Friday, October 22, 2010
As an American kid living in Japan, I remember my first shichigosan ceremony. My fellow playmates, neighbors and other children dressed up in their little hakama and kimonos and proceeded to the local shrine (maybe for their first time, I know it was mine). We walked up the stairs, through the aged torii gate into the main shrine’s building to be blessed and given a bag with chitose-ame ("thousand-year candy") which is a long, thin red and white candy--that reminded me of a candy cane. In Japanese culture it represents growth when placed in a small bag with a crane and turtle-- all to give long life.
The Shichigosan, or the 7-5-3 ceremony, began around the Heian period as a rite of passage from childhood into young adulthood. Each age represented a different achievement within the child’s life. At the age of three, a child could begin to grow their hair, representing they were no longer babies. At the age of five, boys could wear the hakama, and at age seven the girls could begin wearing an obi with their kimono. By age seven all children were considered young adults and ready to enter a new phase in their lives. This ritual also was a way to chase away evil spirits from the child to ensure that they would be given a long healthy life.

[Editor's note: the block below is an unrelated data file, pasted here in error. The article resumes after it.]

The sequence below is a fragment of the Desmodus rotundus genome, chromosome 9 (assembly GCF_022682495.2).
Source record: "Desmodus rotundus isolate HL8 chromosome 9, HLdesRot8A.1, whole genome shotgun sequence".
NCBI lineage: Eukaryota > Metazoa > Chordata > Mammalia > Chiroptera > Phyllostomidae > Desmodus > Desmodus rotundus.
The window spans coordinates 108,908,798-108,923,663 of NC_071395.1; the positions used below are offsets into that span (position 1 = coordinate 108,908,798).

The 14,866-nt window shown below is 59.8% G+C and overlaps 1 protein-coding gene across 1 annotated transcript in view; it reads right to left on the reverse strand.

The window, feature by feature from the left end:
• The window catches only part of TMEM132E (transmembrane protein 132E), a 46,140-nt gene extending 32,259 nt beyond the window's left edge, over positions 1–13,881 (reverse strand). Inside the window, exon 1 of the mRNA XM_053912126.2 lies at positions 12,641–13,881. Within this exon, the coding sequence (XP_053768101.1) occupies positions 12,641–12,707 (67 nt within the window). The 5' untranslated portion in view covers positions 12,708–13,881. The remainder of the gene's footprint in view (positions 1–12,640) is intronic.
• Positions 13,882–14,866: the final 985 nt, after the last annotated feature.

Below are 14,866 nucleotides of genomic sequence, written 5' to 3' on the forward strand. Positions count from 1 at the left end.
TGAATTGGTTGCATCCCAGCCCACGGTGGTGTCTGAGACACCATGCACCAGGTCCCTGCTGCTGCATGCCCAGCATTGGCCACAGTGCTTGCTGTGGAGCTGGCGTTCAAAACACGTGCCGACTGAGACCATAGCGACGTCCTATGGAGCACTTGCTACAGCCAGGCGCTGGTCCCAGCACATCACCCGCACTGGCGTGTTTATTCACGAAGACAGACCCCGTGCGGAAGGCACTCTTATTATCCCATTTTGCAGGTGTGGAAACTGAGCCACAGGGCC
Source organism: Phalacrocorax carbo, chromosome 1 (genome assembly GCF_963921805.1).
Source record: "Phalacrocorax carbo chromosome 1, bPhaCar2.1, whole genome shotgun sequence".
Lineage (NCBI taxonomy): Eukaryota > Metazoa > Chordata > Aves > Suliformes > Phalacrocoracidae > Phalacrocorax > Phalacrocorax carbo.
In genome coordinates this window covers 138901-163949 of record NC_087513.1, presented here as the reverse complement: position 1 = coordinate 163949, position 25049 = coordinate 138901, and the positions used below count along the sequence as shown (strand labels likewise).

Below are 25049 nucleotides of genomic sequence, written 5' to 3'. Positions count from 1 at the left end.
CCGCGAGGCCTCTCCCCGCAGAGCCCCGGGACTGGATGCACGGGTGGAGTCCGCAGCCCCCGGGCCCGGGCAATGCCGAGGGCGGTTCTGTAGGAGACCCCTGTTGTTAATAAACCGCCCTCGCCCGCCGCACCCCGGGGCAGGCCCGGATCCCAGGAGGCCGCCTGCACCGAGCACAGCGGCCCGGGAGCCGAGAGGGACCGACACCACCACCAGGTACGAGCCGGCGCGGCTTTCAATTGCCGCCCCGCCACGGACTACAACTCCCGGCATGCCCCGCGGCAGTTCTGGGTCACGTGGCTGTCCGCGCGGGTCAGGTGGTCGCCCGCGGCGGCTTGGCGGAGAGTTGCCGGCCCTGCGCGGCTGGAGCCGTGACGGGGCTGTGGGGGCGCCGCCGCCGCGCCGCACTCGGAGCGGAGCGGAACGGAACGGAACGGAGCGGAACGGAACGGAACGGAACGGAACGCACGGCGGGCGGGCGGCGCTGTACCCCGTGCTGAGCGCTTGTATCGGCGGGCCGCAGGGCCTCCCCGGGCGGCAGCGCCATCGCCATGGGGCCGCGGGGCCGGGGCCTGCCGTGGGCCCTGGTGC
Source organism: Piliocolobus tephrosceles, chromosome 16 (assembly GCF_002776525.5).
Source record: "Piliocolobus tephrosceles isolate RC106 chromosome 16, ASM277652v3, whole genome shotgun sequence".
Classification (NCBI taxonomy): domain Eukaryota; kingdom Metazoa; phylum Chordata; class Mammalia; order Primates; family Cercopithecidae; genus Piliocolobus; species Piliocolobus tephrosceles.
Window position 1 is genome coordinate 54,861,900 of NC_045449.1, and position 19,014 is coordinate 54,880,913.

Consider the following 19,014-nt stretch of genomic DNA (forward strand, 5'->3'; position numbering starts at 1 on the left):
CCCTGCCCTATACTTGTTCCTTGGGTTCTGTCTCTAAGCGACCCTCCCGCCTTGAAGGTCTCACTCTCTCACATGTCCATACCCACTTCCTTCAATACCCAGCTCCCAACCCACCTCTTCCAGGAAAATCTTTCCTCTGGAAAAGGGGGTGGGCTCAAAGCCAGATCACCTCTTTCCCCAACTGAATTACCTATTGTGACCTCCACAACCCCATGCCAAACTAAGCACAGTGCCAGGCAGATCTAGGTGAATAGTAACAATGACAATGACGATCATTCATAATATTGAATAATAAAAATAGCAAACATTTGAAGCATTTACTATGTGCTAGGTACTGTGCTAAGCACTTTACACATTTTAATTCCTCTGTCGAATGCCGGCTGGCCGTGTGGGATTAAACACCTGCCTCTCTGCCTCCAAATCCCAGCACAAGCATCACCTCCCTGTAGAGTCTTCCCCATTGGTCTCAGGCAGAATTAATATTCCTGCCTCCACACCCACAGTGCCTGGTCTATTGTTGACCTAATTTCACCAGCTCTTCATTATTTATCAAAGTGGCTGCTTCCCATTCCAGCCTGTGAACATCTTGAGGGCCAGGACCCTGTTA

Shichigosan is a special ceremony that makes a child feel a bit more magical and ready to take on the world. Though the two ceremonies Japan Society hosts with the Shinto Foundation this weekend are full, we wish all children, no matter what nationality or religion health, happiness and well being!